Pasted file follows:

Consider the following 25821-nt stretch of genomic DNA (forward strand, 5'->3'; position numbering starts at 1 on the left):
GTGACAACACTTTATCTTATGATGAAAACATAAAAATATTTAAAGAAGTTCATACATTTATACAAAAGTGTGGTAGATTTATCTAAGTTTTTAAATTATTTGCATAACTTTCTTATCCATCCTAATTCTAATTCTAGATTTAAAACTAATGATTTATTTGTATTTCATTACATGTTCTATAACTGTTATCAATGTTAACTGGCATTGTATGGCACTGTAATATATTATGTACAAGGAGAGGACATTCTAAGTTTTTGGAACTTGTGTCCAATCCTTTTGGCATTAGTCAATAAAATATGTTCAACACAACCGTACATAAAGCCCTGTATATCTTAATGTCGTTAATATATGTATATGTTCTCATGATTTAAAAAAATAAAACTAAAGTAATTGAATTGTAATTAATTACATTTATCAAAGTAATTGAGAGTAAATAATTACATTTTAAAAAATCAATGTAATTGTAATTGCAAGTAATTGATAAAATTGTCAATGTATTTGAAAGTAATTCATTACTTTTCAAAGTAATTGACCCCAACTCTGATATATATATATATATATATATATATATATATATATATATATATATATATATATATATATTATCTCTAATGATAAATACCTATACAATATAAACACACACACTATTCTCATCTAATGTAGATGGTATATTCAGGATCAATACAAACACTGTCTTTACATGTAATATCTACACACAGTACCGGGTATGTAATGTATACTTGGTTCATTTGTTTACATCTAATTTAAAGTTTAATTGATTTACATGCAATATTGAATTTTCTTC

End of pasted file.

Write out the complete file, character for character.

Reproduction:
Consider the following 25821-nt stretch of genomic DNA (forward strand, 5'->3'; position numbering starts at 1 on the left):
GTGACAACACTTTATCTTATGATGAAAACATAAAAATATTTAAAGAAGTTCATACATTTATACAAAAGTGTGGTAGATTTATCTAAGTTTTTAAATTATTTGCATAACTTTCTTATCCATCCTAATTCTAATTCTAGATTTAAAACTAATGATTTATTTGTATTTCATTACATGTTCTATAACTGTTATCAATGTTAACTGGCATTGTATGGCACTGTAATATATTATGTACAAGGAGAGGACATTCTAAGTTTTTGGAACTTGTGTCCAATCCTTTTGGCATTAGTCAATAAAATATGTTCAACACAACCGTACATAAAGCCCTGTATATCTTAATGTCGTTAATATATGTATATGTTCTCATGATTTAAAAAAATAAAACTAAAGTAATTGAATTGTAATTAATTACATTTATCAAAGTAATTGAGAGTAAATAATTACATTTTAAAAAATCAATGTAATTGTAATTGCAAGTAATTGATAAAATTGTCAATGTATTTGAAAGTAATTCATTACTTTTCAAAGTAATTGACCCCAACTCTGATATATATATATATATATATATATATATATATATATATATATATATATATATATATATATTATCTCTAATGATAAATACCTATACAATATAAACACACACACTATTCTCATCTAATGTAGATGGTATATTCAGGATCAATACAAACACTGTCTTTACATGTAATATCTACACACAGTACCGGGTATGTAATGTATACTTGGTTCATTTGTTTACATCTAATTTAAAGTTTAATTGATTTACATGCAATATTGAATTTTCTTC